At the same time, the sanctions have become an opportunity for Iran to develop its self-sufficiency in many spheres and create an alternative commerce and a new banking system that do not depend on the dollar or Western rules. On the other hand, Iran has access to many markets, including the Russia, China and India ones, all of them being rising economic powers and with a clear political interest in supporting Iran in order to prevent the US from expanding its influence in the Middle East and the Persian Gulf and damaging their own interests. Iran has also developed good political and economic relations with all its neighbours, particularly Iraq, Pakistan, Afghanistan and others.

Some US experts are claiming that only honest diplomacy with Iran and the end of the economic pressure could make a breakthrough in nuclear negotiations. Sanctions will not succeed for many reasons and by betting on them, the US has already set the scenario for a new failure in the next negotiations between Iran and the P5+1 in Almaty (Kazakhstan). Iranian people are nationalist and patriotic and they will not bow to pressure. In fact, and despite the damage they have caused in the Iranian economy, sanctions have actually strengthened Iranian people´s support for the nuclear program, which is now considered an important national symbol, as a recent Gallup poll has showed.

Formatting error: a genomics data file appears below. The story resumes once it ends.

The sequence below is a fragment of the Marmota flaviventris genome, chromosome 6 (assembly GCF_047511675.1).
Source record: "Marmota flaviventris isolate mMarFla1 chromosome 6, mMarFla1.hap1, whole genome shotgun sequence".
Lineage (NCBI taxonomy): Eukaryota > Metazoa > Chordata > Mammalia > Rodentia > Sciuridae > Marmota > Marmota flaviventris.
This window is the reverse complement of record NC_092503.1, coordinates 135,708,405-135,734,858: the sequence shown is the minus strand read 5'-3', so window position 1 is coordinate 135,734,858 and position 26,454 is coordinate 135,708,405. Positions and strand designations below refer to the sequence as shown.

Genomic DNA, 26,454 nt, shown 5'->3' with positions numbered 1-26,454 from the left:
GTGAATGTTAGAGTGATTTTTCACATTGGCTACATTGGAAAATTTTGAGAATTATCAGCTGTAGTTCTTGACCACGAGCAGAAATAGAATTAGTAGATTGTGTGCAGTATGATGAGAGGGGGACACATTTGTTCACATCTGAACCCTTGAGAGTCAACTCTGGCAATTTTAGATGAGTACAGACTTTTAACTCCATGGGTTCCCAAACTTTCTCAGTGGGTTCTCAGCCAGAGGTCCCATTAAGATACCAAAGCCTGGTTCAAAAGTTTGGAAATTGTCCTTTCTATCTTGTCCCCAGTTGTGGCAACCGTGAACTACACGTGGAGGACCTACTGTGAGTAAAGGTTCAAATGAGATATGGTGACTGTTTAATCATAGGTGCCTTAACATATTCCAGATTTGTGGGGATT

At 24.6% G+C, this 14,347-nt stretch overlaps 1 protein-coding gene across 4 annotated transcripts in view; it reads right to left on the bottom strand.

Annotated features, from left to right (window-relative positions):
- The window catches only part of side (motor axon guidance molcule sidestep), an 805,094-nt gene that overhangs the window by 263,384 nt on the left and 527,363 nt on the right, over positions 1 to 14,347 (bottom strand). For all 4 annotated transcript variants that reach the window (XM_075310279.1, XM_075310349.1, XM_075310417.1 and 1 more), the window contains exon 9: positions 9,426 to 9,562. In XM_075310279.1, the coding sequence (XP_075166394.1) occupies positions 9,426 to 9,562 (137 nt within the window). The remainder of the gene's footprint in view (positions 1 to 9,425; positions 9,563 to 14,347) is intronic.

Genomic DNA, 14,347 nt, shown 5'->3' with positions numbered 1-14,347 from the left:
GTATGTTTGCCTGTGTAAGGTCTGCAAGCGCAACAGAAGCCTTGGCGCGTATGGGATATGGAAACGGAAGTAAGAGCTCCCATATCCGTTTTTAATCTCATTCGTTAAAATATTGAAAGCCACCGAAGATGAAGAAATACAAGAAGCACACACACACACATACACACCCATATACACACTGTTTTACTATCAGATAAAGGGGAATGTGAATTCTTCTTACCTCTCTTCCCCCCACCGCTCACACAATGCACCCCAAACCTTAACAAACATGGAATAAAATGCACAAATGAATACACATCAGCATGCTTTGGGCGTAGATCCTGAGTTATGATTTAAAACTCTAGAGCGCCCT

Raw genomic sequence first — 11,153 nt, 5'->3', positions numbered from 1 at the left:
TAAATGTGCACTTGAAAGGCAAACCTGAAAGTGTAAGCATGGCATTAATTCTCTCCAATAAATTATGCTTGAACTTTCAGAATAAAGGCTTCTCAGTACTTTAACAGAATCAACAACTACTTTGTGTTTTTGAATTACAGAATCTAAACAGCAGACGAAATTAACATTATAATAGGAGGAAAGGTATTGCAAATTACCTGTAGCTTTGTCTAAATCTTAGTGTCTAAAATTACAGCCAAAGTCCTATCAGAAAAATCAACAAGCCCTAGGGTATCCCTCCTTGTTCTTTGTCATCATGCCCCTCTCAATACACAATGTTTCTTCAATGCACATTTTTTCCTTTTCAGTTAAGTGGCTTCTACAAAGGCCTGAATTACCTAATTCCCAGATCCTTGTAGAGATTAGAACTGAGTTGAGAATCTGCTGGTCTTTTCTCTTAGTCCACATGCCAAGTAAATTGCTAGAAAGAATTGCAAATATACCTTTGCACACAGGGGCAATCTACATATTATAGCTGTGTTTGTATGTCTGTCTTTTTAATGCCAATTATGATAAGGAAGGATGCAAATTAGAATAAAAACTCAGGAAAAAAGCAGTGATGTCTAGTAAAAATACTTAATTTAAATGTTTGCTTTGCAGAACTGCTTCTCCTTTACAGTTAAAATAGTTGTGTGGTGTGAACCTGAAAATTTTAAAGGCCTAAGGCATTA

Therefore, the US Administration is deeply wrong if it thinks that sanctions will lead Iran to end its nuclear program. Iran has consistently showed that it is willing to reach an agreement and has allowed international inspectors to monitor its nuclear facilities. But it is not willing to bow to illogical US and Western demands.